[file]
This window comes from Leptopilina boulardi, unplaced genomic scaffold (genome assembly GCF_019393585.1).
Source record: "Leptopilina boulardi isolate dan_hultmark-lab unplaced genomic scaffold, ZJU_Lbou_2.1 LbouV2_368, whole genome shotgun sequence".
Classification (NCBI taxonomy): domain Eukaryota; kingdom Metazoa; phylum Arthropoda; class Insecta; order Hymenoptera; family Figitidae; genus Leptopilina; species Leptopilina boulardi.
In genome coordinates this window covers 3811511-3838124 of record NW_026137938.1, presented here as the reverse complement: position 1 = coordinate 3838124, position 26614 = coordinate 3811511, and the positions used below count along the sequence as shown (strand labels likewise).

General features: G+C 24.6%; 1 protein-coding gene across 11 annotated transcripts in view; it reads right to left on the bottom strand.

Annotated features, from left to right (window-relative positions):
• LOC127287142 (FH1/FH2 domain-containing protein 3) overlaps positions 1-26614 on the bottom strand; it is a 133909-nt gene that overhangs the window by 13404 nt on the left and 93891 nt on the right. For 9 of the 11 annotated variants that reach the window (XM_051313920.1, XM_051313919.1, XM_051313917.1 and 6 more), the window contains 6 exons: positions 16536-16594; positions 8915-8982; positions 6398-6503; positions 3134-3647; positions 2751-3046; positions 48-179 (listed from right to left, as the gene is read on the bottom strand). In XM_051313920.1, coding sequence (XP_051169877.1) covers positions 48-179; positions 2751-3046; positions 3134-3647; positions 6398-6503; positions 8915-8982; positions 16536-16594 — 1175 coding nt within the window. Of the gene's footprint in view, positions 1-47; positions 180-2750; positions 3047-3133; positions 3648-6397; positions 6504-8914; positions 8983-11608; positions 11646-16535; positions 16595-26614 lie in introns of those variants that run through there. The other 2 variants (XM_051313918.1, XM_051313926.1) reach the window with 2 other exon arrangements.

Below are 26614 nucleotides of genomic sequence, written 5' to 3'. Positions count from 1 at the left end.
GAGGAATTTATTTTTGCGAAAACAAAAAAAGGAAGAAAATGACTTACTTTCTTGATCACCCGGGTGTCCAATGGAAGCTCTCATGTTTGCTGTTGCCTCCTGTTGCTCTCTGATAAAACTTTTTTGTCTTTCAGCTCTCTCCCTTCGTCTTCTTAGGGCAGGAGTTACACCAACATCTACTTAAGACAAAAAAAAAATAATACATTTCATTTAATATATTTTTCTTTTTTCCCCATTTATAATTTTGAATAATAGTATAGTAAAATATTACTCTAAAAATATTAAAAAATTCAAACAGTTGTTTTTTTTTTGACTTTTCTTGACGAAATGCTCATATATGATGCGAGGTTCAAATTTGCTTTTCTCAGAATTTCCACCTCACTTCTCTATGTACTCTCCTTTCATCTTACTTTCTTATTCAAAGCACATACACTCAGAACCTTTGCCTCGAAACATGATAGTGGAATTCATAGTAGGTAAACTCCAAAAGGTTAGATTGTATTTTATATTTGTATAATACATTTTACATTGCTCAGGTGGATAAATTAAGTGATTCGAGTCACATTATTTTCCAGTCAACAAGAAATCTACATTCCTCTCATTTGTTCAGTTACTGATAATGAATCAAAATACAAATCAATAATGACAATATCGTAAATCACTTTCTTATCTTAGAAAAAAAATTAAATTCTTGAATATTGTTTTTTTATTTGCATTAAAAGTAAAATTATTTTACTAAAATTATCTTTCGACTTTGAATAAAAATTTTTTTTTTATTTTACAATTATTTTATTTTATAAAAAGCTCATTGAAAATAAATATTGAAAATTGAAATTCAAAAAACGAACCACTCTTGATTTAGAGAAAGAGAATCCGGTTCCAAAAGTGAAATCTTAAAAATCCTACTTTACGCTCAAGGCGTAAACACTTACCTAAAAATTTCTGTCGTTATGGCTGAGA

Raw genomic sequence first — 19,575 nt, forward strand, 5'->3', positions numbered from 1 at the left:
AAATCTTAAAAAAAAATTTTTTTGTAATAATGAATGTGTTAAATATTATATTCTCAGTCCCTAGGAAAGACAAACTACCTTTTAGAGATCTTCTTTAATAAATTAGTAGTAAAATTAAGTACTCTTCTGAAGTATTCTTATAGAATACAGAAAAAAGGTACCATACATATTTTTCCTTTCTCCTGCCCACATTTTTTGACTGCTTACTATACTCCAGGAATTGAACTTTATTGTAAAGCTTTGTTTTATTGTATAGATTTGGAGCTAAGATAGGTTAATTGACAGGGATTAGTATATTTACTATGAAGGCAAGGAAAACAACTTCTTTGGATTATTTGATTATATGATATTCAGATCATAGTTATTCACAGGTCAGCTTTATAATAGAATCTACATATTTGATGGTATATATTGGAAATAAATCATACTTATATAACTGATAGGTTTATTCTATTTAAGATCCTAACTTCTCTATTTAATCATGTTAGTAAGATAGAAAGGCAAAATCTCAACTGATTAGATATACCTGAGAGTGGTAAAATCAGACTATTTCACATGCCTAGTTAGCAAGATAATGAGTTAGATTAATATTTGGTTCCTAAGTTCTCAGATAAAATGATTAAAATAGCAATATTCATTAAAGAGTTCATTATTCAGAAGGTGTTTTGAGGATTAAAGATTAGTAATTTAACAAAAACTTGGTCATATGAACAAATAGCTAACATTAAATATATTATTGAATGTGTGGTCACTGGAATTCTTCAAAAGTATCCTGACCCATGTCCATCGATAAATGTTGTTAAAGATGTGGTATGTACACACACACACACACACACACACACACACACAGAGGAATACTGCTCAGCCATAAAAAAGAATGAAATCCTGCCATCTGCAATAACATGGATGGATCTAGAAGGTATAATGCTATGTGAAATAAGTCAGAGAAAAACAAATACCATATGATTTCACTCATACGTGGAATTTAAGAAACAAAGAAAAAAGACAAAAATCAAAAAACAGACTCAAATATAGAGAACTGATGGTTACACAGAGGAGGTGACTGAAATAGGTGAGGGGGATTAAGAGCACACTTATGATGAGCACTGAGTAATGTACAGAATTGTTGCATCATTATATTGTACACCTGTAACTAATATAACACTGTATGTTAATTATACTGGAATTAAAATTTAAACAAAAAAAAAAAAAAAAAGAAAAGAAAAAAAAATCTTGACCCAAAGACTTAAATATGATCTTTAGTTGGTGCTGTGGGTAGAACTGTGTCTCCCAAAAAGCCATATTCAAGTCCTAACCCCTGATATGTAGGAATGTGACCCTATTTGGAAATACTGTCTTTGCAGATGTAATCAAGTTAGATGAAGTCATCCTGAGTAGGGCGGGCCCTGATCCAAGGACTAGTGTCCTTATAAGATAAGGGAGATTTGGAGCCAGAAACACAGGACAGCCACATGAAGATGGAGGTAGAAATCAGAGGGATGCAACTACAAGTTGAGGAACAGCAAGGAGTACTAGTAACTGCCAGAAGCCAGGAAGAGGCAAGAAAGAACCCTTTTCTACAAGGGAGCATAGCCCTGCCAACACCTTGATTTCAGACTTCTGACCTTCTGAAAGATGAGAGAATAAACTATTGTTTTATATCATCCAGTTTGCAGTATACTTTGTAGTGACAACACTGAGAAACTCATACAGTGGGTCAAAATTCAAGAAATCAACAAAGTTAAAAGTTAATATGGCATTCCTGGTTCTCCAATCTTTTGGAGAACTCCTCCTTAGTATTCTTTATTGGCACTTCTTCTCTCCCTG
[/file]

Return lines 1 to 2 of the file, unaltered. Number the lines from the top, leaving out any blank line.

This window comes from Leptopilina boulardi, unplaced genomic scaffold (genome assembly GCF_019393585.1).
Source record: "Leptopilina boulardi isolate dan_hultmark-lab unplaced genomic scaffold, ZJU_Lbou_2.1 LbouV2_368, whole genome shotgun sequence".